US diplomat in Kenya speaks out

The World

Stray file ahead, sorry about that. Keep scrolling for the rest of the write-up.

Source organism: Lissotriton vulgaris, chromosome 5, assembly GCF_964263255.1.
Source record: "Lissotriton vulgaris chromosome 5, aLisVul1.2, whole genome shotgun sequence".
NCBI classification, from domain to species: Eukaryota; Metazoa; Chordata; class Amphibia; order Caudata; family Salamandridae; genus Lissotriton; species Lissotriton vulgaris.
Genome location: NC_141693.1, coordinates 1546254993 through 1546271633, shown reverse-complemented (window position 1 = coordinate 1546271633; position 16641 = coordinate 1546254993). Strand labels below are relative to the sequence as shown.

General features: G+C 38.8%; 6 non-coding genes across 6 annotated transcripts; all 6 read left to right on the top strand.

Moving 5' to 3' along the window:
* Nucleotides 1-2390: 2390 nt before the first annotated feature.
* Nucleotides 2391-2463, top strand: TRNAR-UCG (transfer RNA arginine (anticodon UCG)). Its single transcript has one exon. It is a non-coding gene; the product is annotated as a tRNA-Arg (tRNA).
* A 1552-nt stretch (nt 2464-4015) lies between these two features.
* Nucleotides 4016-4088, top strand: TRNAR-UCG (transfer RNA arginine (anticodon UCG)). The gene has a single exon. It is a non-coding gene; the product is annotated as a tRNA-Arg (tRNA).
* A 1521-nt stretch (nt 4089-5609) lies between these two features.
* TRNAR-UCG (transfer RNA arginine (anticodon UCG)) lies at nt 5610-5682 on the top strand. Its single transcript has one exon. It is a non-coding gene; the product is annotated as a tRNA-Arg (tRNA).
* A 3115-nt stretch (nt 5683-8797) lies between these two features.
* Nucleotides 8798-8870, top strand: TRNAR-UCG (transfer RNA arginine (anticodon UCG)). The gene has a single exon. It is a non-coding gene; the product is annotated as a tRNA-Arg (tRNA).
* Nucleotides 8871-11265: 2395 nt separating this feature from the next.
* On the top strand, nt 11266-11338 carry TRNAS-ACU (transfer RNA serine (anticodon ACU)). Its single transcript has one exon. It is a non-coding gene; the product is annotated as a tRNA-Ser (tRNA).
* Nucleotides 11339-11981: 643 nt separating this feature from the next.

The government of Kenya has been running ads implying the United States was partly to blame for the violence. Today MR responded, �the ads were taken out by the Office of the Press Spokesman and sort of implied by saying there were serious irregularities in the elections we were somehow appealing violence which of course is nonsense. And I basically just issued an op-ed piece which said as much, that it was stupid.� LM �yeah, you said it was irresponsible to say as the ads do that speaking the truth provides incitement to ethnic violence. I wonder though, if you say it’s irresponsible to say it, if even by stating as you did that the election was not free and fair, that there is blame on both sides, that you feel as though you might be unwittingly sponsoring further violence?� MR �no, that’s actually the exact opposite of what I feel very firmly which is that the way to reduce the violence and tension in the country is by greater openness. There’s no question whatsoever about that, removing whatever restrictions remain on the freedom of the media, allowing peaceful demonstrations, and basically addressing frankly the issues with respect to the elections which even the President in some statements acknowledges. And I think the fact that we have been speaking out in the responsible way has given us a unique amount of credibility with the Kenyan people and frankly with both sides in this crisis.� LM �and where do you see that credibility going?� MR �I think where I see our credibility being useful is in encouraging both sides to take advantage of the opportunity presented by Kofi Annan’s mission and also to try as I say to be a voice of reason with the Kenyan people as well.� LM �Well the two main parties we’re talking about here, the incumbent president, Kibaki and the opposition leader, both of them have apparently said they are open to talking as you mentioned. Why aren’t they then?� MR �just in the past couple of days both sides have reiterated, both men directly and personally have told me face to face that they are prepared to meet when Kofi Annan arrives. And there are a lot of reasons why it hasn’t happened so far but I think their positions are now quite clear, and so I do expect that meeting to take place while Kofi Annan is here, likely this week.� LM �So for those who say, what kind of a democracy is this that we have anchored ourselves to in Africa, that it sounds flimsy enough that this violence can happen, what do you say?� MR �I think people need to pull back for some perspective. I recall how after Martin Luther King, Jr. died, how a tremendous number of US cities went up in flames. This kind of violence can happen when there are underlying grievances that go back decades and have not been resolved. And one instance like a disputed election can be a trigger for that. But countries like my own, like Kenya can pull out of these actually stronger if they address these underlying grievances and challenges and use them, as horrible as this sounds, as an opportunity to do institutional reform, to address these issues, and move the country ahead.�

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